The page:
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VCR Board Games

February 24, 2016

Some forgotten fads are forgotten for a reason.
VCR Games

DO YOU WANT TO PLAY A GAME?

In the late 1980s and early ’90s, board game publishers feared that the popularity of video games spelled doom for their industry. Solution: VCR Board Games, which included a board game, and, to compete with electronic games, a videotape. The tape was supposed to make the game more exciting by adding video clips, a story, an interactive element, or just atmosphere. Only problem: the tape usually made the game more confusing, and in some cases, once you knew what was on the video, you couldn’t play the game again. Here are a few “classics” from this forgotten fad.

Star Trek: TNG—A Klingon Challenge (1993)

Plot: The Enterprise-D is docked; the crew is on shore leave (so no actors had to be paid). Klingons hijack the ship, and the players have to work together to regain control of it. Every now and then, the video, which is otherwise just footage of Klingons messing around the ship, abruptly cuts to a Klingon, who might shout, “You! The one that just moved!” and order that player to lose a turn.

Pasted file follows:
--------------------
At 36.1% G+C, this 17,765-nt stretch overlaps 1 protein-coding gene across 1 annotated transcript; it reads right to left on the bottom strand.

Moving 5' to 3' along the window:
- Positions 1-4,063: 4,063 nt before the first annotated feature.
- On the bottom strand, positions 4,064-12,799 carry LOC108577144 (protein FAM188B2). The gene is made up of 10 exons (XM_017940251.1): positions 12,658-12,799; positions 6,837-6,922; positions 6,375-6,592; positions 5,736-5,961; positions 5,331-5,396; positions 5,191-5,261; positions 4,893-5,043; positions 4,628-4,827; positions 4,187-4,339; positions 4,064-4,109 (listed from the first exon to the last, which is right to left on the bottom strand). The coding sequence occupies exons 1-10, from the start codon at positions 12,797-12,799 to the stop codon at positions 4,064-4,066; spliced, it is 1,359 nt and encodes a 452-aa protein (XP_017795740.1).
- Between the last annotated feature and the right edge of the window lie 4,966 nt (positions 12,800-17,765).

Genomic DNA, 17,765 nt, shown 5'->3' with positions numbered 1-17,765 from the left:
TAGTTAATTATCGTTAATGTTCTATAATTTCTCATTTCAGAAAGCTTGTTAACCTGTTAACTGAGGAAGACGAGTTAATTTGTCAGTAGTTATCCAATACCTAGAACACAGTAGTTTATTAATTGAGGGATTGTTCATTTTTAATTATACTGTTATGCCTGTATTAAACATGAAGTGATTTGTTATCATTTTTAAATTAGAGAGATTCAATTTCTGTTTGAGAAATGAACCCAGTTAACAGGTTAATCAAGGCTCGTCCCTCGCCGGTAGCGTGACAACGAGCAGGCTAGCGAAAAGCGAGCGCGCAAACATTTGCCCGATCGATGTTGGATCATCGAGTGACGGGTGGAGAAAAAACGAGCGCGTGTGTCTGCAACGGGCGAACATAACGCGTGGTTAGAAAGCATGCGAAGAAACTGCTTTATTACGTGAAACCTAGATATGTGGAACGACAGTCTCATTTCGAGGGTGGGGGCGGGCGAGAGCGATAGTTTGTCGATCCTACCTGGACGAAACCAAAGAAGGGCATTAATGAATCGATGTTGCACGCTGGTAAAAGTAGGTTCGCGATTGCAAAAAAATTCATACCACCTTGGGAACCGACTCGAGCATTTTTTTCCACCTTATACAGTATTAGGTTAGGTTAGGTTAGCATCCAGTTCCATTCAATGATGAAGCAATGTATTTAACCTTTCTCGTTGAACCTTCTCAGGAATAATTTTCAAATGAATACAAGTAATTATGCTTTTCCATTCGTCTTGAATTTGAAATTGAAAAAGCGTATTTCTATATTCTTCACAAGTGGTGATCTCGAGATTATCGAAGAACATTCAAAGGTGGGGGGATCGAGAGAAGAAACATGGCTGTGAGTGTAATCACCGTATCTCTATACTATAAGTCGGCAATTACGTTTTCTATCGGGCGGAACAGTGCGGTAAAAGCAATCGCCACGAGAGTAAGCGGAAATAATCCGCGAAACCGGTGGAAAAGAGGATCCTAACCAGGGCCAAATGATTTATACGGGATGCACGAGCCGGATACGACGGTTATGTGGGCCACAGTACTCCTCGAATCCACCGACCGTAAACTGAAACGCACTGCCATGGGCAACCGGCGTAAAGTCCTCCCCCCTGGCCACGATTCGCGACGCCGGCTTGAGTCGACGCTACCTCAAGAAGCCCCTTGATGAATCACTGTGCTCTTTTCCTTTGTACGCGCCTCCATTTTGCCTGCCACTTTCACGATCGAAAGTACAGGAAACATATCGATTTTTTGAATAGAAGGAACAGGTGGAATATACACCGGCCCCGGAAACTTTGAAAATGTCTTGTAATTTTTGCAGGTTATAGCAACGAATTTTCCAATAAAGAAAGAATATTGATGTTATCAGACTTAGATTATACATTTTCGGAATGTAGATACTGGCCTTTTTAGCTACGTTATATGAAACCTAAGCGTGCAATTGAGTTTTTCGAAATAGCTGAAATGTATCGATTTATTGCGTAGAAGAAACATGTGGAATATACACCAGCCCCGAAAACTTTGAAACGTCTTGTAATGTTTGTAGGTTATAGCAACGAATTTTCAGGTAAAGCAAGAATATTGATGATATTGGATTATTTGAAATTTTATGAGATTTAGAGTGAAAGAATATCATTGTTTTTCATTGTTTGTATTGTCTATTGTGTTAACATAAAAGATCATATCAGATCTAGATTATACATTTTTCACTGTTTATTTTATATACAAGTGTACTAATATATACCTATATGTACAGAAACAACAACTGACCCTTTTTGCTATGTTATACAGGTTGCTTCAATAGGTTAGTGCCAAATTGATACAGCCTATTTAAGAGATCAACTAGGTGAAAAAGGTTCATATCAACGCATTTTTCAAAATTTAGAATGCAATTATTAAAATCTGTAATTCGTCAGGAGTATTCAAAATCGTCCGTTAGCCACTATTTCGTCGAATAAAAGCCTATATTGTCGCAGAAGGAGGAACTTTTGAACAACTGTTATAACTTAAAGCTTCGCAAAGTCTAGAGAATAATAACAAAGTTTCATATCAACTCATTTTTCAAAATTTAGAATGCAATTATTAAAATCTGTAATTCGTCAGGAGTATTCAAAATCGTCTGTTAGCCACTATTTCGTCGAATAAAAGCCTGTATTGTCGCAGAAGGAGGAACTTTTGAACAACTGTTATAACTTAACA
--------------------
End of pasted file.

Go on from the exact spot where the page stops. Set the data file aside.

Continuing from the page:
https://www.youtube.com/watch?v=Z3N91VDtWL0

HI-HO! CHERRY-O! (1987)

The classic board game was simple: spin a wheel and remove that number of plastic “cherries” from your tree, when it’s empty, you win. The VCR game version had 20 minutes of instructions, directing how tree pictures are to be laid out, topped with face-down discs that get turned over whenever players find the animal picture card that matches up with the sound made by a cartoon animal in the video.

DRAGON STRIKE (1993)

It’s a Dungeons and Dragons-like board game. The tape explains how to play it, then creates atmosphere with random images of knights, wizards, and goblins running around while you play the board game.

Rich Little’s VCR Charades (1985)

Famed impersonator Rich Little acts out a word or phrase—silently. Players have to guess the answer before the players on the video figure it out. After you’ve played the game once, you know all the answers. (Then it goes to Goodwill.)

Uncle John's Perpetually Pleasing Bathroom Reader

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